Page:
About Carbon Capture and Storage
Carbon capture and storage (CCS) is a process where carbon dioxide (CO2) from sources such as power stations and industrial processes is captured and stored securely deep underground or deep under the bed of the sea.
Also known as carbon geosequestration, this set of technologies is being explored by many countries around the world, including Australia, via Victoria's CarbonNet Project. The project is one method of potentially reducing greenhouse emissions. Victoria has already led the way in this field with the establishment of the Otway Project in 2008, which has demonstrated the geosequestration concept.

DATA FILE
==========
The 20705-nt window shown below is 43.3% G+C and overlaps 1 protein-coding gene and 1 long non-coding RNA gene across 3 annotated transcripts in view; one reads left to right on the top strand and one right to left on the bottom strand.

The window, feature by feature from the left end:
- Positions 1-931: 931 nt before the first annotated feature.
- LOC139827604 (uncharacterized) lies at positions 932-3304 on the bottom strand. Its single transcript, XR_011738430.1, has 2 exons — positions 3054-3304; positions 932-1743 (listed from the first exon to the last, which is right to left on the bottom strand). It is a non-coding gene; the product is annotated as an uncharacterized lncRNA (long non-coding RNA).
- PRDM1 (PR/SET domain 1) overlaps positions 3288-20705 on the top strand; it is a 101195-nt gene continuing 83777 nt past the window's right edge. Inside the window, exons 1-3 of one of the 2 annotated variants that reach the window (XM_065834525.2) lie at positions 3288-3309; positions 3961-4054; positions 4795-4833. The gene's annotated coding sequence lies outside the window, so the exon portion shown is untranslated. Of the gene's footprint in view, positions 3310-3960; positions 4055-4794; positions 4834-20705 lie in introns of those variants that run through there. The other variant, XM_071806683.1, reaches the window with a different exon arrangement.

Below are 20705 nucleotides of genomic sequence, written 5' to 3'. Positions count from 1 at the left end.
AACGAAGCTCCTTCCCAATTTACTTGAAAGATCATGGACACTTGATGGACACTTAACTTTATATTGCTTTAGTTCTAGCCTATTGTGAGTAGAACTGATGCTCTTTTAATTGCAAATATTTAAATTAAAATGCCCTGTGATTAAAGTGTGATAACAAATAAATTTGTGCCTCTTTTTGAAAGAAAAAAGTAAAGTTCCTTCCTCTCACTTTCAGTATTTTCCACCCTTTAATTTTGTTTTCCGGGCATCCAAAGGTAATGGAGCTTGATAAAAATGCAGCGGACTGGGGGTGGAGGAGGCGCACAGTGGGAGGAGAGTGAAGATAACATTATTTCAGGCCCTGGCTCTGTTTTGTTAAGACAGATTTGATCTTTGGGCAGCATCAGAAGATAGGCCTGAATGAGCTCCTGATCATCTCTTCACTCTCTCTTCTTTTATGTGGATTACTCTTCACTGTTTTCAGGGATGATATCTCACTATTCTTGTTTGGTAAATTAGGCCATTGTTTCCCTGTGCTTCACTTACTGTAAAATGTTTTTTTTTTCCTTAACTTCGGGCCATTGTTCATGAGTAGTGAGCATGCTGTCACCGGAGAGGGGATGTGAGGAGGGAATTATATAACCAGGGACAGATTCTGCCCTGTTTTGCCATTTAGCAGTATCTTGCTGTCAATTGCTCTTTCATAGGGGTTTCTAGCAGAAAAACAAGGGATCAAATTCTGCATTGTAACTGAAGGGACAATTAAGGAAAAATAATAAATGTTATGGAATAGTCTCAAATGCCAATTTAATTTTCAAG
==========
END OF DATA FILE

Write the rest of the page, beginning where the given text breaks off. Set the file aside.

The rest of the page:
Victoria is well suited to apply CCS technologies. It is home to some of the world's best potential storage sites, in the Gippsland Basin; and these are located close to Victoria's Latrobe Valley, a significant source of the carbon emissions.
More than half of Victoria's greenhouse gas emissions currently come from electricity generation. CCS has the potential to significantly reduce these emissions, and allow Victoria to continue to benefit from its vast and inexpensive brown coal reserves. It also has the potential to enable new uses of brown coal, with far lower greenhouse impacts.
This technology may be one of a number of solutions to ensure Victoria has reliable, secure and affordable energy, with low carbon emissions to meet our future energy needs.